Is China ready to rule the world? Not quite yet, argues Simon S.C. Tay. Both Asia and America need to be realistic about their limitations (and both sides now have more than a few of those) and concede that the future is not a zero-sum game. If both sides are interested in prosperity, the relationship will have to be more about cooperation than competition. And if our time is in indeed witnessing the long handoff of global power from one empire to another, the smoother the transition, the better.
The middle kingdom is rewriting the rules on trade, technology, currency, climate — you name it
Back when President Obama lived in Indonesia, in the late 1960s, China loomed as a malign force to the north, where communist cadres plotted to export their revolution to the rest of Asia. The Jakarta he’ll visit later this month has an entirely different attitude toward the People’s Republic. Local companies are doing deals in yuan, the Chinese currency, rather than dollars. If Jakarta gets in financial trouble, as it did back in 1997, it will be able to call on a $120 billion regional reserve fund, an Asia-only version of the International Monetary Fund due to be launched this month, bankrolled in part by China’s massive foreign-exchange reserves. Asia’s key economic political issues are no longer being hashed out on trips like Obama’s — between individual nations and the United States — but at summits that include only China, Japan, South Korea, and the Southeast Asian countries. “China has been instrumental in this shift in focus from ‘Asia-Pacific,’ which was largely about the U.S. and Japan, to ‘East Asia,’ which has China at the center,” says Martin Jacques, author of When China Rules the World.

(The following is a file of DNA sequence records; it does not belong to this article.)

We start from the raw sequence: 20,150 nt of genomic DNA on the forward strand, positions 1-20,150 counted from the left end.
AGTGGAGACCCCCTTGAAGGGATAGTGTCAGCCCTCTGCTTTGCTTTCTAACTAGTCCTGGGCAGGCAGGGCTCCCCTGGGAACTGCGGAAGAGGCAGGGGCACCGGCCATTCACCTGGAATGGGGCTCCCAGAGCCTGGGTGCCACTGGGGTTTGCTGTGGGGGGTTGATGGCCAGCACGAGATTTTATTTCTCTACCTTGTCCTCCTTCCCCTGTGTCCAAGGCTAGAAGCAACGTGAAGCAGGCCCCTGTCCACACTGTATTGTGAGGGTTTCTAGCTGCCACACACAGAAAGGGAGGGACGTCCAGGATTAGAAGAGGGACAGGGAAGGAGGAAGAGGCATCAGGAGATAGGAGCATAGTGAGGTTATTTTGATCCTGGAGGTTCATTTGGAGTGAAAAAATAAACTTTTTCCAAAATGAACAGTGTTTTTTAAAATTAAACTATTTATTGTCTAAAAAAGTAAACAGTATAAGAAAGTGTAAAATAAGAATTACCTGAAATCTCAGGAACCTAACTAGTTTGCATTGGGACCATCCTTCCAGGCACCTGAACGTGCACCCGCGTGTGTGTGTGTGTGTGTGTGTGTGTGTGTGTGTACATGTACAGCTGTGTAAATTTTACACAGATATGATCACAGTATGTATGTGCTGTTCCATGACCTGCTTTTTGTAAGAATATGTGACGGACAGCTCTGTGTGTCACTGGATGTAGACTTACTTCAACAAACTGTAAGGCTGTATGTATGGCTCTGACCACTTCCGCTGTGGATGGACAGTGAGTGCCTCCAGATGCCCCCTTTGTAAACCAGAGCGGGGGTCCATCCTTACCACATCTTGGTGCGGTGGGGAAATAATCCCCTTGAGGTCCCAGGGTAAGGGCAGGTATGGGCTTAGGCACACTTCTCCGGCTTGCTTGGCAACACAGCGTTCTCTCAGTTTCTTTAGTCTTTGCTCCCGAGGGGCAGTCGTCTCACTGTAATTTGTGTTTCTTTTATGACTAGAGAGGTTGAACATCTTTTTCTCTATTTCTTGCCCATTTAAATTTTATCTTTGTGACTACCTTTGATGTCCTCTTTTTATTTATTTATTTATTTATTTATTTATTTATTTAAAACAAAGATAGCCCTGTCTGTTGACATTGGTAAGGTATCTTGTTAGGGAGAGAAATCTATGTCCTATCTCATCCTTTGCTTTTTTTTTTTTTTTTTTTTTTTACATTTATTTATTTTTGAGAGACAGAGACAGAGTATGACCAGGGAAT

Google’s defeat foretells the day when Beijing rules the world
The blunt truth is that most Western forecasters have been wrong about China for the past 30 years. They have claimed that Chinese economic growth was exaggerated, that a big crisis was imminent, that state controls would fade away, and that exposure to global media, notably the Internet, would steadily undermine the Communist Party’s authority. The reason why China forecasting has such a poor track record is that Westerners constantly invoke the model and experience of the West to explain China, and it is a false prophet. Until we start trying to understand China on its own terms, rather than as a Western-style nation in the making, we will continue to get it wrong.
Conventional wisdom can be devilishly hard to dispute. For example, most pundits agree that the Great Recession helped China more than any other state. At first glance, this claim seems obviously true. Unlike the United States and the other major Western powers, which saw their economies plummet and their financial institutions come close to ruin, the Chinese economy has kept on growing. Chinese financial institutions, considered technically insolvent only a few years ago, now boast balance sheets and market capitalizations that Western banks can only dream of. With its economy expected to grow at 9 percent in 2010, China will soon surpass Japan as the world’s second-largest economy (measured in U.S. dollars). Pundits like Martin Jacques, a veteran British journalist, are predicting that China will soon rule the world — figuratively, if not literally.